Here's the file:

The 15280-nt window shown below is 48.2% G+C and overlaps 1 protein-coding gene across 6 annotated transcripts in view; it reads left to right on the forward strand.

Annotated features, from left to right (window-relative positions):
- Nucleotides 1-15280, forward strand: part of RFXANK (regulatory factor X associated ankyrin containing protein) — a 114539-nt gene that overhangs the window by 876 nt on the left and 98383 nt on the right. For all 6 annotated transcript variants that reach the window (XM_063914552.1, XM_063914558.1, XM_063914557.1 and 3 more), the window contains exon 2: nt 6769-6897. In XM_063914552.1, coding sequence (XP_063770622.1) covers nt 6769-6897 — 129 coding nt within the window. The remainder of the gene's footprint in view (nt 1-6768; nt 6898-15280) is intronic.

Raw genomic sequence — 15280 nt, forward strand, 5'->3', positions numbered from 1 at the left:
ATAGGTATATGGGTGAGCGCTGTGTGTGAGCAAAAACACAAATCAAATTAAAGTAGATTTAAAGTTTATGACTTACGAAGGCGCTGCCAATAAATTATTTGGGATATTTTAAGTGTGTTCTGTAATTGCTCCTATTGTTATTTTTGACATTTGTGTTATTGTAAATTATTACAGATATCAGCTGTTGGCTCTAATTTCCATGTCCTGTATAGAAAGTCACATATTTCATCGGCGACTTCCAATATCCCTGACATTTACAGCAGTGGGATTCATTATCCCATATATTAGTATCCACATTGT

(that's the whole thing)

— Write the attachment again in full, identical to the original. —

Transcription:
The 15280-nt window shown below is 48.2% G+C and overlaps 1 protein-coding gene across 6 annotated transcripts in view; it reads left to right on the forward strand.

Annotated features, from left to right (window-relative positions):
- Nucleotides 1-15280, forward strand: part of RFXANK (regulatory factor X associated ankyrin containing protein) — a 114539-nt gene that overhangs the window by 876 nt on the left and 98383 nt on the right. For all 6 annotated transcript variants that reach the window (XM_063914552.1, XM_063914558.1, XM_063914557.1 and 3 more), the window contains exon 2: nt 6769-6897. In XM_063914552.1, coding sequence (XP_063770622.1) covers nt 6769-6897 — 129 coding nt within the window. The remainder of the gene's footprint in view (nt 1-6768; nt 6898-15280) is intronic.

Raw genomic sequence — 15280 nt, forward strand, 5'->3', positions numbered from 1 at the left:
ATAGGTATATGGGTGAGCGCTGTGTGTGAGCAAAAACACAAATCAAATTAAAGTAGATTTAAAGTTTATGACTTACGAAGGCGCTGCCAATAAATTATTTGGGATATTTTAAGTGTGTTCTGTAATTGCTCCTATTGTTATTTTTGACATTTGTGTTATTGTAAATTATTACAGATATCAGCTGTTGGCTCTAATTTCCATGTCCTGTATAGAAAGTCACATATTTCATCGGCGACTTCCAATATCCCTGACATTTACAGCAGTGGGATTCATTATCCCATATATTAGTATCCACATTGT